BlackBerry to stop making smartphones
BlackBerry has struggled to keep up with competition from rivals Apple and Samsung.
JOHANNESBURG - BlackBerry is shutting down its phone business after 14 years of making handsets. The company confirmed that it's out of the smartphone manufacturing business.
The company's devices were once the phone of choice for professionals, providing access to emails on the move, but BlackBerry has struggled to keep up with competition from rivals Apple and Samsung as mobile users increasingly opt for touchscreens.
Chief Executive Officer, John Chen, announced the new strategy as part of the company's Fiscal Q2 2017 report.
"Under this strategy, we are focusing on software development, including security and applications. The company plans to end all internal hardware development and will outsource that function to partners. This allows us to reduce capital requirements and enhance return on invested capital."
Revenue in the quarter was $352 million, missing estimates of $390 million.
BlackBerry will now focus on the software path that Chen has been pushing since he took over the CEO role, include licensing its hardened version of Android and the associated secure apps.
The company's device business, which it calls Mobility Solutions, will focus on developing applications and an extra-secure version of Google's Android operating system that it can license to other companies.
Chen said less than 100 jobs would be lost from its latest move away from making hardware.
The change would likely weigh on overall revenue for two more quarters before software revenue growth makes up for the decline, he said.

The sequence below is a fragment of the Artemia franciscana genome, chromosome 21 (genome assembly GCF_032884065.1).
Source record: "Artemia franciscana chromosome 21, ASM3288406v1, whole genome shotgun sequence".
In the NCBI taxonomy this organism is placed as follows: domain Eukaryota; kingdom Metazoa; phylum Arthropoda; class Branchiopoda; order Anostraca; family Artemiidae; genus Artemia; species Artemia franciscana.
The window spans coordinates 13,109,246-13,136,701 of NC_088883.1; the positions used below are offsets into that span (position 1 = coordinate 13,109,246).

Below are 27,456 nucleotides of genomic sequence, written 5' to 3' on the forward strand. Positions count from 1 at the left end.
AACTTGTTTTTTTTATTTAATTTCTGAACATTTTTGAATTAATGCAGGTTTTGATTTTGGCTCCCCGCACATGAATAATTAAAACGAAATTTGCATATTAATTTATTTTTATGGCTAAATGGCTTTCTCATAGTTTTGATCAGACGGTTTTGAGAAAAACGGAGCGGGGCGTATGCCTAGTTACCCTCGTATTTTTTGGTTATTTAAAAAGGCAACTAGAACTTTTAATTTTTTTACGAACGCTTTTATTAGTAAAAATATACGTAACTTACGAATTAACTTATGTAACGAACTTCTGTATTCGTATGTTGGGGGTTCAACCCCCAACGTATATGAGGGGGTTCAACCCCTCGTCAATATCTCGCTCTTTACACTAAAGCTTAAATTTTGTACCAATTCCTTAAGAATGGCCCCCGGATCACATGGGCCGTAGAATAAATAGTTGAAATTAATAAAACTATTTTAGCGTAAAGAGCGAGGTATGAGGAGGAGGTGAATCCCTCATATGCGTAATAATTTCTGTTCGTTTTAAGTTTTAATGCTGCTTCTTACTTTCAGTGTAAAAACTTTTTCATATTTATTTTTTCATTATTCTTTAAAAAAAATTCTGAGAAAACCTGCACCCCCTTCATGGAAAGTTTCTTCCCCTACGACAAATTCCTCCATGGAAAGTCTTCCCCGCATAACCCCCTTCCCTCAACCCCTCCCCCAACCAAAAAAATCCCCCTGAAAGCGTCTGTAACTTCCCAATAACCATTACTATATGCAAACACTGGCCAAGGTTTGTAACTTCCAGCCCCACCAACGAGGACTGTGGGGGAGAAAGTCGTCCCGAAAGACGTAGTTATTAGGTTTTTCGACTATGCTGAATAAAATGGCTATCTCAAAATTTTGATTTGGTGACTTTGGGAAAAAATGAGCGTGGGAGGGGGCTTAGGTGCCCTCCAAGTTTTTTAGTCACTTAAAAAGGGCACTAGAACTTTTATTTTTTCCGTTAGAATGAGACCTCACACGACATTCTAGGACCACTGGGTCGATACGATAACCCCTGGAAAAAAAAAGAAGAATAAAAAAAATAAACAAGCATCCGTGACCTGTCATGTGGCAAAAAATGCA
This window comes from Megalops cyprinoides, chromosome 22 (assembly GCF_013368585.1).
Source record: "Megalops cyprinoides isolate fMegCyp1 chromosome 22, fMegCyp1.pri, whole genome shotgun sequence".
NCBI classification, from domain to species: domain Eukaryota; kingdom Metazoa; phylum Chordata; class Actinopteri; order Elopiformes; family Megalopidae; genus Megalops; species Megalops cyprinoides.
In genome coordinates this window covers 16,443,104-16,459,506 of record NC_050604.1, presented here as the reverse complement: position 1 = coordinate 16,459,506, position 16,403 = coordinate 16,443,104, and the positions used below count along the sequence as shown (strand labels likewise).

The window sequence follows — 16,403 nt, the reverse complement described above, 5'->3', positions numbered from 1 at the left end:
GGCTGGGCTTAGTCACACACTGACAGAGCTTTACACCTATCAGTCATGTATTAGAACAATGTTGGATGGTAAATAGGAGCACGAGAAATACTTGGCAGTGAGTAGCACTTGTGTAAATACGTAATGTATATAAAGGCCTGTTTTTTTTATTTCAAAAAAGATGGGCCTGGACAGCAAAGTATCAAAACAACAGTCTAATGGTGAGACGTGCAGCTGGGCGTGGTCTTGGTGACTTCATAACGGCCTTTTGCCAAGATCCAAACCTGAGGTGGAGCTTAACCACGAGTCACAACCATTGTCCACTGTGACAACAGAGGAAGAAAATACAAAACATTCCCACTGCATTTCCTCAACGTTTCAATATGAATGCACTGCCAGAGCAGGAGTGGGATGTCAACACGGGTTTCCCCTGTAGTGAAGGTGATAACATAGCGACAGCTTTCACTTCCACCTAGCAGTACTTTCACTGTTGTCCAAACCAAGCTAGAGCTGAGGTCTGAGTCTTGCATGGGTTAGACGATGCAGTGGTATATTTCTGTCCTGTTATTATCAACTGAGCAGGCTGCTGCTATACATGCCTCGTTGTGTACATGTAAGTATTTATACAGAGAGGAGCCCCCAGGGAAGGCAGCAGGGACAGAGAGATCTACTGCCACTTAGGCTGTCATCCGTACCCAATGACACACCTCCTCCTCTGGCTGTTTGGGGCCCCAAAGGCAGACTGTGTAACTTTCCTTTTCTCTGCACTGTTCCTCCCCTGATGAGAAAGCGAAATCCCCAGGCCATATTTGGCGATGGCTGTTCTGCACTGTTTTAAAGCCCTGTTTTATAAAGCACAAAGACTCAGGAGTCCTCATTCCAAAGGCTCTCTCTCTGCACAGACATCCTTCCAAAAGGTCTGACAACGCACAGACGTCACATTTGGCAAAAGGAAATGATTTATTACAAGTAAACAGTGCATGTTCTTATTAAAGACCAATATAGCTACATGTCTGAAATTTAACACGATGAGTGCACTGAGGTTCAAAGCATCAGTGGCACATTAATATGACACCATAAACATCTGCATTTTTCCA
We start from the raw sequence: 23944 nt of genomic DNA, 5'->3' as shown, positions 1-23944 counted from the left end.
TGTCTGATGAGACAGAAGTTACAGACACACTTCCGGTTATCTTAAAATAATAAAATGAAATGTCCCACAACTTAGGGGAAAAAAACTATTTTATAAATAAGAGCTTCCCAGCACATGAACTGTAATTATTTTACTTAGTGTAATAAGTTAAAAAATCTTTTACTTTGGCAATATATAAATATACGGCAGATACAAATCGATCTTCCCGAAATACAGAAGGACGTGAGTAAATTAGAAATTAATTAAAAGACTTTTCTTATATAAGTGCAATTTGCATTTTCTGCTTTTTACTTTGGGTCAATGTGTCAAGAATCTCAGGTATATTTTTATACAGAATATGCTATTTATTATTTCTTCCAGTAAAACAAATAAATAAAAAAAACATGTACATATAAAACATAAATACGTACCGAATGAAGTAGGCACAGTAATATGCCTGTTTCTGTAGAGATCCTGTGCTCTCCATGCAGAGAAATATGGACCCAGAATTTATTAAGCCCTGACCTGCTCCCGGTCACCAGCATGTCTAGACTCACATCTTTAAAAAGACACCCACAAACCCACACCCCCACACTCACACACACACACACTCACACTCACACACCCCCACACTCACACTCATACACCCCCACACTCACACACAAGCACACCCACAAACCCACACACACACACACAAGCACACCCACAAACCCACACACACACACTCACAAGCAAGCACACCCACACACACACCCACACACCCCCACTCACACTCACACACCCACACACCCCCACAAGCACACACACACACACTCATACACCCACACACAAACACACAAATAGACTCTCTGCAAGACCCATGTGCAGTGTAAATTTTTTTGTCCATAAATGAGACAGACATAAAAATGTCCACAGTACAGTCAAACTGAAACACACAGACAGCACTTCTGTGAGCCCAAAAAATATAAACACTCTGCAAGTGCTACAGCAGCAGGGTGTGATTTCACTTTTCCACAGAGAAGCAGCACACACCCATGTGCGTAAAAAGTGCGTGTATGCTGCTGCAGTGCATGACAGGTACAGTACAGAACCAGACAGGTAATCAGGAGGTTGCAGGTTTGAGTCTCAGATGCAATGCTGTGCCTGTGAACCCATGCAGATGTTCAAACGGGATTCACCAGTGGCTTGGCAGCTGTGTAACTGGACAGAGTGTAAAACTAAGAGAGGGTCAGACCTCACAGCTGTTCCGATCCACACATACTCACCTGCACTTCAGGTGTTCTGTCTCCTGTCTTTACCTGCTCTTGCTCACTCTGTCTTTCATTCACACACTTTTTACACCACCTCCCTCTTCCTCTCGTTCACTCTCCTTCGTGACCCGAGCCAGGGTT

Revenue fell to $334 million in the fiscal second quarter ended 31 August from $490 million in the year-ago period, missing analysts' estimates of $393.75 million.
"This is an entirely sensible decision and probably an overdue one," said IDC technology analyst John Jackson. "Software revenue and the margin profile associated with that is where the focus should have been, and now can be."
BlackBerry said revenue from software and services was $156 million in its second quarter, down from $166 million in the first quarter. The device business accounted for $105 million in revenue.
BlackBerry also said Chief Financial Officer James Yersh would leave as of 1 October for personal reasons, and be replaced by former Sybase executive Steven Capelli.
Excluding large one-time costs, the company said it broke even in its second quarter. On that basis, analysts had on average expected a loss of 5 cents a share, according to Thomson Reuters I/B/E/S.
BlackBerry raised its full-year earnings outlook to a range of breakeven to a loss of 5 cents a share, excluding special items. It had previously expected a loss of 15 cents a share.
Additional information by Reuters